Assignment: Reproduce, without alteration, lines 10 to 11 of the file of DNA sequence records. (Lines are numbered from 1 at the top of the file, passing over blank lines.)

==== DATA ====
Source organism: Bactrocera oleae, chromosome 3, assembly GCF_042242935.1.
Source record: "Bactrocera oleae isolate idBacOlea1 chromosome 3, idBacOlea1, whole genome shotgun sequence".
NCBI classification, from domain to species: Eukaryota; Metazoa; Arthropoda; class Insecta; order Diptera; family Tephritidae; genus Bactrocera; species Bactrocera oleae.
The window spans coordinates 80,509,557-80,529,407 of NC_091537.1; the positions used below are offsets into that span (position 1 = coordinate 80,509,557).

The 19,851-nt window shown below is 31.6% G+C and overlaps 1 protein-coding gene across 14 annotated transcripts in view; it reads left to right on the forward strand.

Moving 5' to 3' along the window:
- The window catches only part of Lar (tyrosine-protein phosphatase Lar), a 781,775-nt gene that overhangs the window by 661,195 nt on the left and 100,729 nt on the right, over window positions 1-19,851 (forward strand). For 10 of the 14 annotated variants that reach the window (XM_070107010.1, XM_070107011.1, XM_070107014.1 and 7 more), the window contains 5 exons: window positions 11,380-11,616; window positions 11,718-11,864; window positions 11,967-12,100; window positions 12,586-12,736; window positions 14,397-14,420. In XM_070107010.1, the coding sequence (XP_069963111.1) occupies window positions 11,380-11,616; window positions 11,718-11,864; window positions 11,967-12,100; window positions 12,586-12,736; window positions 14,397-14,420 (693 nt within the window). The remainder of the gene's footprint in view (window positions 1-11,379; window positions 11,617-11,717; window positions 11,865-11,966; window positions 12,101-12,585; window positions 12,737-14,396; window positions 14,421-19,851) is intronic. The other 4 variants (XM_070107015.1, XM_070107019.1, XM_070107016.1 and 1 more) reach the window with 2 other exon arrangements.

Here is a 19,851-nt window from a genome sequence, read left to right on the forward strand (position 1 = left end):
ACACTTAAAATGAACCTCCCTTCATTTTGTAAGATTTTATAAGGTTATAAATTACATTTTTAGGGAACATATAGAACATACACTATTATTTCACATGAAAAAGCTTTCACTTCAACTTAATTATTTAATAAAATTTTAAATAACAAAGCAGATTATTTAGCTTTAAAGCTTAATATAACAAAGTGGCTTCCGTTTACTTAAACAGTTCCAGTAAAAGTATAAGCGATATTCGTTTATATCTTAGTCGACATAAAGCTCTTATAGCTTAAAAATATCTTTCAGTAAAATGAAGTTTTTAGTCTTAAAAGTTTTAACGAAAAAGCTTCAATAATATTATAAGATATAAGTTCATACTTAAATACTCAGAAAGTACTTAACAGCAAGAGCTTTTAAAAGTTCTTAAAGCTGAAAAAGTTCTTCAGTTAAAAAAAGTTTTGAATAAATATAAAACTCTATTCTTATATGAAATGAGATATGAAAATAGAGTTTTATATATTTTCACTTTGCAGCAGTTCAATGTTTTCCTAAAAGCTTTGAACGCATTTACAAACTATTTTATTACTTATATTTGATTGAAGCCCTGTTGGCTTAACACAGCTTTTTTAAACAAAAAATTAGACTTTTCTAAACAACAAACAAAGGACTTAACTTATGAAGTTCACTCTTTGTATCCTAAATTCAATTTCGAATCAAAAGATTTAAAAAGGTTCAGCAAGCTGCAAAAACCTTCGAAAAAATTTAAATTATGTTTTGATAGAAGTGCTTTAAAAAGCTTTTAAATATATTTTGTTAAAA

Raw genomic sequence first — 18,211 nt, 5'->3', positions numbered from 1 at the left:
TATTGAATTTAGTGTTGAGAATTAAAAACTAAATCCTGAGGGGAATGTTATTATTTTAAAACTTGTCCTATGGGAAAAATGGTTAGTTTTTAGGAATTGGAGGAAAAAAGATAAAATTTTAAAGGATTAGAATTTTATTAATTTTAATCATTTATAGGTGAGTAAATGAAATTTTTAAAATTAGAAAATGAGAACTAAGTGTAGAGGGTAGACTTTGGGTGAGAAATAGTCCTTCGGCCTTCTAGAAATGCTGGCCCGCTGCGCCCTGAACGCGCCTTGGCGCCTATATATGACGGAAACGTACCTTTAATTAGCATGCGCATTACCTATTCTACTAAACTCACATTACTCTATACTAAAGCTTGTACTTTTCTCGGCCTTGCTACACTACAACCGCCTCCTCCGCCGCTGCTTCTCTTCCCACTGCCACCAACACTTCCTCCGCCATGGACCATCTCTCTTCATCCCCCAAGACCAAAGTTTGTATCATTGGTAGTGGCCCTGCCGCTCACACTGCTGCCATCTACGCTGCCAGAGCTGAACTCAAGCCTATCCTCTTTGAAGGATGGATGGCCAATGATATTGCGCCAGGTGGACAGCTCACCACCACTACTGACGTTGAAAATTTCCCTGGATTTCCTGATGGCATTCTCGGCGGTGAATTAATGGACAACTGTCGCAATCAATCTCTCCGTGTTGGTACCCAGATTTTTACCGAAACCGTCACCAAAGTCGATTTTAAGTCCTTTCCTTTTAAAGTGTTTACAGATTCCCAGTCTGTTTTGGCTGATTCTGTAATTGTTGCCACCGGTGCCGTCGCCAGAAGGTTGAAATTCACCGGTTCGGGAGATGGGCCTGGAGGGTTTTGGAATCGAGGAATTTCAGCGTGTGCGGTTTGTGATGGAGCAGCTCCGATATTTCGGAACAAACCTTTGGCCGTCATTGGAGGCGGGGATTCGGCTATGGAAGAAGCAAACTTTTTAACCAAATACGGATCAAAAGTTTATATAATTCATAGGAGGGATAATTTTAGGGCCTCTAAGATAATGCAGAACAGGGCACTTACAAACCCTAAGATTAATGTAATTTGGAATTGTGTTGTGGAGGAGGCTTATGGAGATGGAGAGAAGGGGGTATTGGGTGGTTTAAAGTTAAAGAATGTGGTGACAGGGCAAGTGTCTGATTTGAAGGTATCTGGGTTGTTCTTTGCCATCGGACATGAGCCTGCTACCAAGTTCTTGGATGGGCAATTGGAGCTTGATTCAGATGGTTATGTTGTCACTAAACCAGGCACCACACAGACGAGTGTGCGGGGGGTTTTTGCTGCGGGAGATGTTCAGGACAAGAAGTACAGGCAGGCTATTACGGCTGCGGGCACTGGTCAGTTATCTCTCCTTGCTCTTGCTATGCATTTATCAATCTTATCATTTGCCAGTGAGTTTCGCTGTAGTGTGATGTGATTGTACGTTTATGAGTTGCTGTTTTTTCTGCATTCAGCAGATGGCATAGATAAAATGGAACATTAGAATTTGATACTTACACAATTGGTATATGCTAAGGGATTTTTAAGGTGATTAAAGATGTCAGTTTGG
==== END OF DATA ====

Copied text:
Raw genomic sequence first — 18,211 nt, 5'->3', positions numbered from 1 at the left:
TATTGAATTTAGTGTTGAGAATTAAAAACTAAATCCTGAGGGGAATGTTATTATTTTAAAACTTGTCCTATGGGAAAAATGGTTAGTTTTTAGGAATTGGAGGAAAAAAGATAAAATTTTAAAGGATTAGAATTTTATTAATTTTAATCATTTATAGGTGAGTAAATGAAATTTTTAAAATTAGAAAATGAGAACTAAGTGTAGAGGGTAGACTTTGGGTGAGAAATAGTCCTTCGGCCTTCTAGAAATGCTGGCCCGCTGCGCCCTGAACGCGCCTTGGCGCCTATATATGACGGAAACGTACCTTTAATTAGCATGCGCATTACCTATTCTACTAAACTCACATTACTCTATACTAAAGCTTGTACTTTTCTCGGCCTTGCTACACTACAACCGCCTCCTCCGCCGCTGCTTCTCTTCCCACTGCCACCAACACTTCCTCCGCCATGGACCATCTCTCTTCATCCCCCAAGACCAAAGTTTGTATCATTGGTAGTGGCCCTGCCGCTCACACTGCTGCCATCTACGCTGCCAGAGCTGAACTCAAGCCTATCCTCTTTGAAGGATGGATGGCCAATGATATTGCGCCAGGTGGACAGCTCACCACCACTACTGACGTTGAAAATTTCCCTGGATTTCCTGATGGCATTCTCGGCGGTGAATTAATGGACAACTGTCGCAATCAATCTCTCCGTGTTGGTACCCAGATTTTTACCGAAACCGTCACCAAAGTCGATTTTAAGTCCTTTCCTTTTAAAGTGTTTACAGATTCCCAGTCTGTTTTGGCTGATTCTGTAATTGTTGCCACCGGTGCCGTCGCCAGAAGGTTGAAATTCACCGGTTCGGGAGATGGGCCTGGAGGGTTTTGGAATCGAGGAATTTCAGCGTGTGCGGTTTGTGATGGAGCAGCTCCGATATTTCGGAACAAACCTTTGGCCGTCATTGGAGGCGGGGATTCGGCTATGGAAGAAGCAAACTTTTTAACCAAATACGGATCAAAAGTTTATATAATTCATAGGAGGGATAATTTTAGGGCCTCTAAGATAATGCAGAACAGGGCACTTACAAACCCTAAGATTAATGTAATTTGGAATTGTGTTGTGGAGGAGGCTTATGGAGATGGAGAGAAGGGGGTATTGGGTGGTTTAAAGTTAAAGAATGTGGTGACAGGGCAAGTGTCTGATTTGAAGGTATCTGGGTTGTTCTTTGCCATCGGACATGAGCCTGCTACCAAGTTCTTGGATGGGCAATTGGAGCTTGATTCAGATGGTTATGTTGTCACTAAACCAGGCACCACACAGACGAGTGTGCGGGGGGTTTTTGCTGCGGGAGATGTTCAGGACAAGAAGTACAGGCAGGCTATTACGGCTGCGGGCACTGGTCAGTTATCTCTCCTTGCTCTTGCTATGCATTTATCAATCTTATCATTTGCCAGTGAGTTTCGCTGTAGTGTGATGTGATTGTACGTTTATGAGTTGCTGTTTTTTCTGCATTCAGCAGATGGCATAGATAAAATGGAACATTAGAATTTGATACTTACACAATTGGTATATGCTAAGGGATTTTTAAGGTGATTAAAGATGTCAGTTTGG